Natalie Roe, who joined Lawrence Berkeley National Laboratory (Berkeley Lab) as a postdoctoral fellow in 1989 and has served as Physics Division director since 2012, has been named the Lab’s Associate Laboratory Director (ALD) for the Physical Sciences Area. Her appointment was approved by the University of California today and was effective July 1, 2020. The announcement follows an international search.
Even an underground experiment 4,600 feet below a mountain in Central Italy, and a telescope instrument more than a mile high atop an Arizona mountaintop could not escape the impacts of the COVID-19 pandemic. In these videos, a Berkeley Lab scientist and two Berkeley Lab-affiliated researchers share their experiences of working in international collaborations during the COVID-19 pandemic.
Marjorie Shapiro, an experimental particle physicist and faculty senior scientist at Berkeley Lab, has been accustomed to working remotely and observing extreme social distancing from some colleagues for years, given that the scientific experiment she supports is 5,800 miles away.
Largely unaffected by the pandemic, the Daya Bay reactor neutrino experiment in Shenzen, China, has continued to pump data to remote supercomputers for analyses.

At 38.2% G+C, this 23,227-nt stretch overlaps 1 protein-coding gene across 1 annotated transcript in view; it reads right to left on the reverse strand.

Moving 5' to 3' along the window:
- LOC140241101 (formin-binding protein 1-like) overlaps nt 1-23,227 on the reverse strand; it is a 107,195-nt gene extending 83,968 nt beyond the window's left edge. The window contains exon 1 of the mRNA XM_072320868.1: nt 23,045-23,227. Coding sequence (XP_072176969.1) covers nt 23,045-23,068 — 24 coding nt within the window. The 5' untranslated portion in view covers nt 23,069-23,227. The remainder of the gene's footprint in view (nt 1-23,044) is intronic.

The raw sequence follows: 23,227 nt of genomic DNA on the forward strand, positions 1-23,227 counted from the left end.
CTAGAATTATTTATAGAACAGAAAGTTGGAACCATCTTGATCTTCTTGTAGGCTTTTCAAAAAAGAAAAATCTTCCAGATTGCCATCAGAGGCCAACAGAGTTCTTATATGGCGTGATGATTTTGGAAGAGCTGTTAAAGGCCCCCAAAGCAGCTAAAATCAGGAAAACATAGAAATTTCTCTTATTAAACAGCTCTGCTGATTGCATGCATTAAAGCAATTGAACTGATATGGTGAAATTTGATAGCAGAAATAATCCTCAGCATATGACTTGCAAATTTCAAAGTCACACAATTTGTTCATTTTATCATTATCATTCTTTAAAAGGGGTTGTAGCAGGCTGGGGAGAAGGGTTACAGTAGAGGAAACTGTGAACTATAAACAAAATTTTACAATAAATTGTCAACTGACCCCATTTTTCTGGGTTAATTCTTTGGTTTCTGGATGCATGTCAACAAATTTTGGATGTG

The Sanford Underground Research Facility in South Dakota, which is home to the LUX-ZEPLIN dark matter search project, has begun a transition toward increased operations.
Two Berkeley Lab scientists and a visiting scientist are among the newest elected members of the American Academy of Arts and Sciences – a 240-year-old honorary society that recognizes accomplished scholars, scientists and artists in academia, the humanities, arts, business, and government.
In a machine learning challenge dubbed the 2020 Large Hadron Collider Olympics, a team of cosmologists from Berkeley Lab developed a code that best identified a mock signal hidden in simulated particle-collision data.
There wasn’t as much buzz about the particle physics applications of quantum computing when Amitabh Yadav began working on his master’s thesis in the field at Delft University of Technology in the Netherlands a couple of years ago, he recalled.
If you study the detector readout shortly after a particle collision at CERN’s Large Hadron Collider (LHC), “It looks like somebody fired a shotgun at a target,” said Eric Rohm, a physics researcher from the University of South Carolina who spent August 2019 to December 2019 working on a quantum-computing project at Berkeley Lab. With the planned upgrade of the LHC, this seemingly scattershot picture will only become more complicated.
Giant-scale physics experiments are increasingly reliant on big data and complex algorithms fed into powerful computers, and managing this multiplying mass of data presents its own unique challenges. To better prepare for this data deluge posed by next-generation upgrades and new experiments, physicists are turning to the fledgling field of quantum computing.